Do you imagine that a computer is a "luxury item" in today's society? Certainly a "new" one might be. But try looking for a minimum wage job without a computer. There are still a few places which offer paper applications, but they're getting more scarce every day. Oh sure, you can borrow one at the library; last time I tried that, I gave up after an hour of waiting for an open spot. I can't imagine having to do that everytime I want to fill out job applications, and then again every couple days to check my email for replies. As for furniture; why don't you visit some of the folks who live in the housing projects around here? Tell them how beds, tables, chairs, are just luxury items that they don't really "need"? They can just sleep on the floor, sit on the floor, serve meals on the floor. Or they could get plenty of "luxury" furniture out of dumpsters, after they fight off the bedbugs, assuming they have a pickup truck to move it with. But you are correct: one does not "need" any of these things to survive. A normal person should be quite able to survive naked in the woods, eating bugs and leaves, where they won't be a burden on your society.

    By the Biblical definition, "if we have food & clothes, be content". Everything else (including shelter) is a luxury. My aim is to find people w their priorities in the right order. They spend their money on shelter, food, & necessities & 'suffer' through substandard or missing furniture. They read, but have no shelf to organize / protect their books. Thus I step in a a bookcase made from pallets as a step up in their life. Production cost / time is minimal. Trade better than gift. Give to get. I'm working w local preachers to find them & be a benefit to help upgrade others' lives.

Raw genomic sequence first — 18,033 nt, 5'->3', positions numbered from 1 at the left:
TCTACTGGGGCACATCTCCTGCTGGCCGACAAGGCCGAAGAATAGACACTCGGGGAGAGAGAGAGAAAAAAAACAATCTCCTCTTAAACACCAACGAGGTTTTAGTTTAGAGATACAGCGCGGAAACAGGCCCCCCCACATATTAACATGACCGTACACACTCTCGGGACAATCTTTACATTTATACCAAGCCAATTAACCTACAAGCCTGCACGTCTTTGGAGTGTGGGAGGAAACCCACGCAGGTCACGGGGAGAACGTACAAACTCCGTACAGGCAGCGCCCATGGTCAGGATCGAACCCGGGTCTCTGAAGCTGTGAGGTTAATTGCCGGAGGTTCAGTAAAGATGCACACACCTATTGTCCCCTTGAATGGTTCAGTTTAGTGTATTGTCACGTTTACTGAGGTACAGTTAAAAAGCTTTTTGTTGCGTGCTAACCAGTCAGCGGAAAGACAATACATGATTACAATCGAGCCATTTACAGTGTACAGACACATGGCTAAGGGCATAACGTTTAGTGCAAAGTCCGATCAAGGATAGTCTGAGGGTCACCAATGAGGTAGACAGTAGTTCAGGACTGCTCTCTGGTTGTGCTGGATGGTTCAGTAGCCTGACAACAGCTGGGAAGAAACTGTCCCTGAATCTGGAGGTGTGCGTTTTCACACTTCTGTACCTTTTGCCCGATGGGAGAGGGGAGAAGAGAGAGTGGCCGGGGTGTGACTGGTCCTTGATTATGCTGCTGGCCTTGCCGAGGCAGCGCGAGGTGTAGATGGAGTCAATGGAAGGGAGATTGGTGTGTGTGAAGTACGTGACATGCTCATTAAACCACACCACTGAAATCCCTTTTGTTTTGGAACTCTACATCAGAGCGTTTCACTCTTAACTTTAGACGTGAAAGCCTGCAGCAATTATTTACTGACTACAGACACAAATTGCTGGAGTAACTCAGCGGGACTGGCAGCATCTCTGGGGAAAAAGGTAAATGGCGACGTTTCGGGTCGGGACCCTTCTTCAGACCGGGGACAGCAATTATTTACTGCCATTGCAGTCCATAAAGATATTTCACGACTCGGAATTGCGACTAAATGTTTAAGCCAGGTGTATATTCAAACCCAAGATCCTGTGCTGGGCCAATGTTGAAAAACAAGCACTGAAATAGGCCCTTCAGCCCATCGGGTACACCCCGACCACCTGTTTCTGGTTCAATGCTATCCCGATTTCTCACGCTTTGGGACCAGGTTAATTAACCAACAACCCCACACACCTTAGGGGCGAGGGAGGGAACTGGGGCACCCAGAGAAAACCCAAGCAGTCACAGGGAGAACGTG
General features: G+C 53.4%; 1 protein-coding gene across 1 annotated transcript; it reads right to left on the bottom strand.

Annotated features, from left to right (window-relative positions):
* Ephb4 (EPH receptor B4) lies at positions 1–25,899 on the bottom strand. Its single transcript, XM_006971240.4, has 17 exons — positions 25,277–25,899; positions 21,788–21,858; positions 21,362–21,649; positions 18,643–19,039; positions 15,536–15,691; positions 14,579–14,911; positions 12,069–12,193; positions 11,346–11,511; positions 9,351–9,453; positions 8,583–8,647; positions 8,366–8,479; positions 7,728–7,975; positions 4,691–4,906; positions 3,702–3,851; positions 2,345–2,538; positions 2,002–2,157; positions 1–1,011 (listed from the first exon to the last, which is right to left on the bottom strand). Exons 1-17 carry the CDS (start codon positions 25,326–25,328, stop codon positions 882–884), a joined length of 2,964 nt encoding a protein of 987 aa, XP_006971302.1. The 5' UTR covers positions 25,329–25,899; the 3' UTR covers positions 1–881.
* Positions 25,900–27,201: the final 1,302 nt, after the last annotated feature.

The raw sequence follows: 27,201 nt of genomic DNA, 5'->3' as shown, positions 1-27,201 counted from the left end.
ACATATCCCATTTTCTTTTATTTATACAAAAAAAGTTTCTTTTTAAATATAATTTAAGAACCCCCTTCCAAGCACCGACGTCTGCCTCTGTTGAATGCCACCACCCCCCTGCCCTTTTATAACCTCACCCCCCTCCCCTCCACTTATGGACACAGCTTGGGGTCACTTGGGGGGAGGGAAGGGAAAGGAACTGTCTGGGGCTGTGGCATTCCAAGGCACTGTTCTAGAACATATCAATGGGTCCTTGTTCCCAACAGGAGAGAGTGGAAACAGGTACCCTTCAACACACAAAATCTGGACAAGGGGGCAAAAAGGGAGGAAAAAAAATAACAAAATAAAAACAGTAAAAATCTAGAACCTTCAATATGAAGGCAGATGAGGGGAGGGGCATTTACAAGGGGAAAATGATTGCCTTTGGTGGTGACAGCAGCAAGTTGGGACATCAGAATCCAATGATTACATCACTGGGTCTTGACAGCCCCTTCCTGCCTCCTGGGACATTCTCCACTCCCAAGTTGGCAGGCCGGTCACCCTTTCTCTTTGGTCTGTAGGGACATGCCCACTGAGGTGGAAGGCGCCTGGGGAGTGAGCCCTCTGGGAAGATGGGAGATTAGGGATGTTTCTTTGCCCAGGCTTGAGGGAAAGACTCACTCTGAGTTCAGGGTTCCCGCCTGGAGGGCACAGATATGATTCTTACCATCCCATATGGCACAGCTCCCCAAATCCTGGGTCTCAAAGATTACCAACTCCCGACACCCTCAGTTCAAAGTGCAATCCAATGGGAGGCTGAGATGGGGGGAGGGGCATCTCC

"Pallet shacks" would actually be ILLEGAL in this town for any other use than a non-livable outbuilding.

    Hey, I like that idea! Building furniture for the needy, sounds like an excellent way to help others out while learning more about woodworking! Sound like you'll be busy this summer.




    adjective: sustainable


    able to be maintained at a certain rate or level.

    Pallets are an amazing resource. Ever bought wood other then dimensional lumber from the big box stores? If you had you would understand.

    I understand. It seems I've neglected to mention that I fall into the poor category (still working on the thrifty part). Have you ever seen any videos about homemade sawmills. If I could build one of these, I think it might give me better access to quality lumber. Maybe I'll put it on my list of future projects. What do you think?

    Ohhhh I think I am in love.Yup extremely poor here to. I only purchase my lumber when a project has already sold, so I am never out of pocket for it, however, pallets are free and profit margins could always be higher. I would say though, aesthetically this is a really bad use of pallet wood. Look up some pallet projects on youtube, they can be really really nice and with a price tag of $free.99 I am onboard. I have dabbled with the thought of a home made mill but then there's the problem of drying the lumber. It takes a good amount of time and space to do so. As it stands I buy rough lumber and joint/plane it with a combination of jigs and shims on the planer. Finished lumber has a 200-500% mark up dependent on species. A good comparison is poplar, I pay $3/b.f rough or $2.80/l.f dressed. So a 4/4(1" thick) piece of poplar 6"x8' would run me for $12 rough or $22.40 dressed (That $12 piece becomes a $62 beer tote).

    I've been making things from pallets for a few years. What I can't use gets burned during the spring and fall in my rocket stove pool heater.

    There is a lot of good wood that otherwise would go to waste.

    The sawdust and planer shavings get added to the compost pile.